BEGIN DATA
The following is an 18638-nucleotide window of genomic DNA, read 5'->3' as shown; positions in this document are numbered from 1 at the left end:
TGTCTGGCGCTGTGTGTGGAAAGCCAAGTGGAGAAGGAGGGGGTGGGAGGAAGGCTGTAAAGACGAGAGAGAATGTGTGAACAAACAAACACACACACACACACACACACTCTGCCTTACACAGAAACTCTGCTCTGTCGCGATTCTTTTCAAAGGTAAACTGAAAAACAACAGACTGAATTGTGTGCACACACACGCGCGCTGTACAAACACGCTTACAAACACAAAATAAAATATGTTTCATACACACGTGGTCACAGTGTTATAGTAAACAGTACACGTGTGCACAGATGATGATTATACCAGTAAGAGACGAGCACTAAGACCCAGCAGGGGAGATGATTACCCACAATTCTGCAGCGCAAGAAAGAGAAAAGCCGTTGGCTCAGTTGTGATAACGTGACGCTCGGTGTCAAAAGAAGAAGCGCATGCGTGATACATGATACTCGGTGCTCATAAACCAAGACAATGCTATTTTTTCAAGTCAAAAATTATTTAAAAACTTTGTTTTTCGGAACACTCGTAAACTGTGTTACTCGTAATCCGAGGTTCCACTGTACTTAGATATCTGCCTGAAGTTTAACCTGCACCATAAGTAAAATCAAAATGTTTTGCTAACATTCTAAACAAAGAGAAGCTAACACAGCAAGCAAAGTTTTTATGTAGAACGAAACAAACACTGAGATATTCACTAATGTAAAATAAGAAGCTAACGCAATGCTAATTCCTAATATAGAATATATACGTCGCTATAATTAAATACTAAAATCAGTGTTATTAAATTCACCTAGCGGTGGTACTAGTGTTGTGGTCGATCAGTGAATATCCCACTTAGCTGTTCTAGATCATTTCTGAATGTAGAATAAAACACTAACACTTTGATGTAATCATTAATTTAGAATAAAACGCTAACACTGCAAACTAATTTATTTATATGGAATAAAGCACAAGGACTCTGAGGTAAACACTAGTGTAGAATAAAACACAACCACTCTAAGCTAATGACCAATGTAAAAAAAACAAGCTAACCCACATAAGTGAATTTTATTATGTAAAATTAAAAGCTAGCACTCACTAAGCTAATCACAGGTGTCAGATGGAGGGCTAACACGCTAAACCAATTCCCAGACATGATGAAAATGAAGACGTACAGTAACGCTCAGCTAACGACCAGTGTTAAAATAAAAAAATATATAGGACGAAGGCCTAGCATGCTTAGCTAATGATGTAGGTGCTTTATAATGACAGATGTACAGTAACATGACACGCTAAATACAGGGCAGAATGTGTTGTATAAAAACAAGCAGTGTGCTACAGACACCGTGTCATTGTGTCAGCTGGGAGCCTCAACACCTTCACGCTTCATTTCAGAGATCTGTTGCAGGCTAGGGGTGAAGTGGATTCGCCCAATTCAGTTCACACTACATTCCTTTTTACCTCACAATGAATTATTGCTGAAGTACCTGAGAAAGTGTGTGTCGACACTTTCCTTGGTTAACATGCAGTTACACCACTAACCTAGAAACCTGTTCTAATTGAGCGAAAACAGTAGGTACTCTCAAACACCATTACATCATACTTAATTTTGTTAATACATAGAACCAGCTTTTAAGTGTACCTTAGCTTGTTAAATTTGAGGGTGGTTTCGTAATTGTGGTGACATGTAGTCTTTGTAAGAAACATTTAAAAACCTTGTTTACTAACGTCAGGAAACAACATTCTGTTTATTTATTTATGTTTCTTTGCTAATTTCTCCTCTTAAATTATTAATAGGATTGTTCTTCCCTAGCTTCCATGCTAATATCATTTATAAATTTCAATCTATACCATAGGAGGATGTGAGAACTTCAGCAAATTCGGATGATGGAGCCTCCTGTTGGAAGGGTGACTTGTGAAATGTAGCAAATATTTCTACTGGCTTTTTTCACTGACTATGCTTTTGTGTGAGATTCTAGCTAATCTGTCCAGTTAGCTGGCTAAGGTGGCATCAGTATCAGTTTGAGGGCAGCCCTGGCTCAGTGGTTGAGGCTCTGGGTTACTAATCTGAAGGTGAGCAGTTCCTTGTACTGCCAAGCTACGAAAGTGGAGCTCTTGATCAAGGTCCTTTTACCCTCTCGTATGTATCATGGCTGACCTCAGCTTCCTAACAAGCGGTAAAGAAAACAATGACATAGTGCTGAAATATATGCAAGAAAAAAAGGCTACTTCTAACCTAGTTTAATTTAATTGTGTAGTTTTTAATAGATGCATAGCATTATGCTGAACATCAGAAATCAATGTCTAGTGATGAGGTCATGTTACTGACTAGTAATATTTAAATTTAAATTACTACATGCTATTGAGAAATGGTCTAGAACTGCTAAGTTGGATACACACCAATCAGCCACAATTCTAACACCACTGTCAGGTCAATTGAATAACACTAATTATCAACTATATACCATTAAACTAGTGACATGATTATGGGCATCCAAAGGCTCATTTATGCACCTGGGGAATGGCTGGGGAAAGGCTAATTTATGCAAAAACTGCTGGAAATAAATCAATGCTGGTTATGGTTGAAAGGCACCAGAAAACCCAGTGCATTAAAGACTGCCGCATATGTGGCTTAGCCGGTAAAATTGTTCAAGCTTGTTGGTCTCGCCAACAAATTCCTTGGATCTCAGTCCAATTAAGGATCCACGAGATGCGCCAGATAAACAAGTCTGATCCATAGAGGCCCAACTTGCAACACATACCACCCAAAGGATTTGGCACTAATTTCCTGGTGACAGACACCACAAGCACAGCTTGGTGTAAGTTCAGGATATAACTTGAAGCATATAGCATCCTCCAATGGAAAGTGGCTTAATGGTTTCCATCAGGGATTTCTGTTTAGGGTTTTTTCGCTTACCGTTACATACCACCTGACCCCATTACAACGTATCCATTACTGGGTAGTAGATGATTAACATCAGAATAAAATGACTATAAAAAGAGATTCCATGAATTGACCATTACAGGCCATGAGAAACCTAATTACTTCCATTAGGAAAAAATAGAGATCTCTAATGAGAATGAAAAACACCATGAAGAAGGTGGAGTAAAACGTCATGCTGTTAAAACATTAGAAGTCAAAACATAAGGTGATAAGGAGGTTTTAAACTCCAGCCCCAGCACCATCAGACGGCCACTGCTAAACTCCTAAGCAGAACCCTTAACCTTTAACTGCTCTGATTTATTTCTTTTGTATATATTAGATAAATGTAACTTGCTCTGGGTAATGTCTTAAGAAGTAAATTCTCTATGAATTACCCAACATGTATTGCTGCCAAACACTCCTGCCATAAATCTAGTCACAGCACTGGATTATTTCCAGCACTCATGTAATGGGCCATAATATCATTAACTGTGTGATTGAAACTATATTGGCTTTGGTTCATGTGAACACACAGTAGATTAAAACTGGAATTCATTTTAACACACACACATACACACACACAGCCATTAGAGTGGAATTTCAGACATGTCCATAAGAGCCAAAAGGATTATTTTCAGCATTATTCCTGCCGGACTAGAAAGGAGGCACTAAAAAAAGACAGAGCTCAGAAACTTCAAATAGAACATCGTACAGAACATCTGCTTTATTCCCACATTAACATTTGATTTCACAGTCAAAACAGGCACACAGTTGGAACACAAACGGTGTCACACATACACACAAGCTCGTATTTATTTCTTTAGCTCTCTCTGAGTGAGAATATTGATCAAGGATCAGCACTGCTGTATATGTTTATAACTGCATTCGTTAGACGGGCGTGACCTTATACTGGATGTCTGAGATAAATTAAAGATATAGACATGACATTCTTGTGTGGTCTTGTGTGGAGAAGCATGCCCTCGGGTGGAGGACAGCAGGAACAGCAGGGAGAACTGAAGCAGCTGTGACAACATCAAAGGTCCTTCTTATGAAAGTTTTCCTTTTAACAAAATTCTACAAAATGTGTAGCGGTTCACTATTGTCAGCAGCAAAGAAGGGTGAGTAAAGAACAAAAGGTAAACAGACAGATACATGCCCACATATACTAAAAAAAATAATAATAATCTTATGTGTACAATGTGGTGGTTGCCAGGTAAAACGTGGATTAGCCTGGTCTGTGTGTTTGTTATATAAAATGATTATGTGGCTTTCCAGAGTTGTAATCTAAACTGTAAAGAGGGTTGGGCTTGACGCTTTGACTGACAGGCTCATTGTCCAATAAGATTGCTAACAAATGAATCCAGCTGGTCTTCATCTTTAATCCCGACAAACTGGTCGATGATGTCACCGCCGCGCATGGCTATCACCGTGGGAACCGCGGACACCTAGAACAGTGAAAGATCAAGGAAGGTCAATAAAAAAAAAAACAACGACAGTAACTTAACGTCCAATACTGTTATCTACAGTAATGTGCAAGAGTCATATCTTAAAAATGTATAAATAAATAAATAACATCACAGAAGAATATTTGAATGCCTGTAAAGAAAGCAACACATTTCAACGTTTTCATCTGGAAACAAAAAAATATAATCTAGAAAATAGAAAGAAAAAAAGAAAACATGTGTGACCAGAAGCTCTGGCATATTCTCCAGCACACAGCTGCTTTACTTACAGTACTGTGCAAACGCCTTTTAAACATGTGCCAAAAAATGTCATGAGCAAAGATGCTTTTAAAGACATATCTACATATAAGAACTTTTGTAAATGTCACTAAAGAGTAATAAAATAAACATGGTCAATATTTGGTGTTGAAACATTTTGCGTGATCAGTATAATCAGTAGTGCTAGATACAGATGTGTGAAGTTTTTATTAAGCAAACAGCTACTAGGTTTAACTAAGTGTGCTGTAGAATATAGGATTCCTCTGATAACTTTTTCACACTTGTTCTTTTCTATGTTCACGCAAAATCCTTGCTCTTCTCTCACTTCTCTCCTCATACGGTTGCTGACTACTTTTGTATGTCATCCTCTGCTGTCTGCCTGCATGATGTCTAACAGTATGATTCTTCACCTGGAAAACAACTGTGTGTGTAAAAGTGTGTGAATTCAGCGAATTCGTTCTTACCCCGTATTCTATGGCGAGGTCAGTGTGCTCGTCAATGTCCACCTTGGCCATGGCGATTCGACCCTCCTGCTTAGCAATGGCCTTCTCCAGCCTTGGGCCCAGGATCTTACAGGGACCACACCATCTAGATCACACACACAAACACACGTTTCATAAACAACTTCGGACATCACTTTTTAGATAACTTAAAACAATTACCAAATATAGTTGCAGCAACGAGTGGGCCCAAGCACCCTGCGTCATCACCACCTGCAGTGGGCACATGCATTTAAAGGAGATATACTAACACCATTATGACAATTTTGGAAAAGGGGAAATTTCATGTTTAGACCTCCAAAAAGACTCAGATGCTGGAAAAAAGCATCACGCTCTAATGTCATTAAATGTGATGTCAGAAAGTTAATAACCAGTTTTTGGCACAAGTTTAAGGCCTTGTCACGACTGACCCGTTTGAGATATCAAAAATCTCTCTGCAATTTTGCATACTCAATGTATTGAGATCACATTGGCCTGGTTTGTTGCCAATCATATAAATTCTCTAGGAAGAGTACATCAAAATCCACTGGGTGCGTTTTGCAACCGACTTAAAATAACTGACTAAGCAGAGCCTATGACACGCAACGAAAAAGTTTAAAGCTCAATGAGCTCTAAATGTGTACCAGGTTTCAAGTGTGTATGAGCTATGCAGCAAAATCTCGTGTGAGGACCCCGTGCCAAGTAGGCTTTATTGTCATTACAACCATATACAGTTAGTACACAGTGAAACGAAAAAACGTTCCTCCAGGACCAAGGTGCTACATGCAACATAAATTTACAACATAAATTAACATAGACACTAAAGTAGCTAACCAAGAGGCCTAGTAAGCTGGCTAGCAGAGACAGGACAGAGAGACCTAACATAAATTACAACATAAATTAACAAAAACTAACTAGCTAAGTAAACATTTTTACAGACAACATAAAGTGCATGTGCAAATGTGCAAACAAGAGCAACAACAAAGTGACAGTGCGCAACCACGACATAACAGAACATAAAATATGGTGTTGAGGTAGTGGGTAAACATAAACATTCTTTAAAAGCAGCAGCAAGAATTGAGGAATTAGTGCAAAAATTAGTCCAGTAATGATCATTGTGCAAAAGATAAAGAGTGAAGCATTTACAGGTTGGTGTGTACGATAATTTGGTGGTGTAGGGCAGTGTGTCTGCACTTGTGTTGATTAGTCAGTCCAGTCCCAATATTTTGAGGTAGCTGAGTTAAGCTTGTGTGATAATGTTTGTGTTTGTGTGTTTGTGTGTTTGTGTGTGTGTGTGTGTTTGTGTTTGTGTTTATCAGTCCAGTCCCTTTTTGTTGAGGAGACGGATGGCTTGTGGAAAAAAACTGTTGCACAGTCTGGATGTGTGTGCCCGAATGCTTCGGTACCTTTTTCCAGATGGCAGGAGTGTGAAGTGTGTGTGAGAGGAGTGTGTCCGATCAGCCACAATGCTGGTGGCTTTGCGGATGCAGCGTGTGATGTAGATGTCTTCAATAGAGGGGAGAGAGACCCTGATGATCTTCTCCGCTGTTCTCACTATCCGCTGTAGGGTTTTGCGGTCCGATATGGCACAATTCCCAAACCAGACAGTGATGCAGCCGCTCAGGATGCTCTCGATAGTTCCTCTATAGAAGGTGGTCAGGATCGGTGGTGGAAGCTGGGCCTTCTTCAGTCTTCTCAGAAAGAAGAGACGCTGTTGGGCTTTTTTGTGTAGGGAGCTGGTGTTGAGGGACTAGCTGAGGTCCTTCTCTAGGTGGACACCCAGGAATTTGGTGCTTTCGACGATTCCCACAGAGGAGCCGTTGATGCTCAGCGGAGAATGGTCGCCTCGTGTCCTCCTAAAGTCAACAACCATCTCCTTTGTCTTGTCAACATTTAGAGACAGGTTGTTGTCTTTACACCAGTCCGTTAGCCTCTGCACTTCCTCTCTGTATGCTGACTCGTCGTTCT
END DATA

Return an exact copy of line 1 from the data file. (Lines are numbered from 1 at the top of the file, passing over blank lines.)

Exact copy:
The following is an 18638-nucleotide window of genomic DNA, read 5'->3' as shown; positions in this document are numbered from 1 at the left end: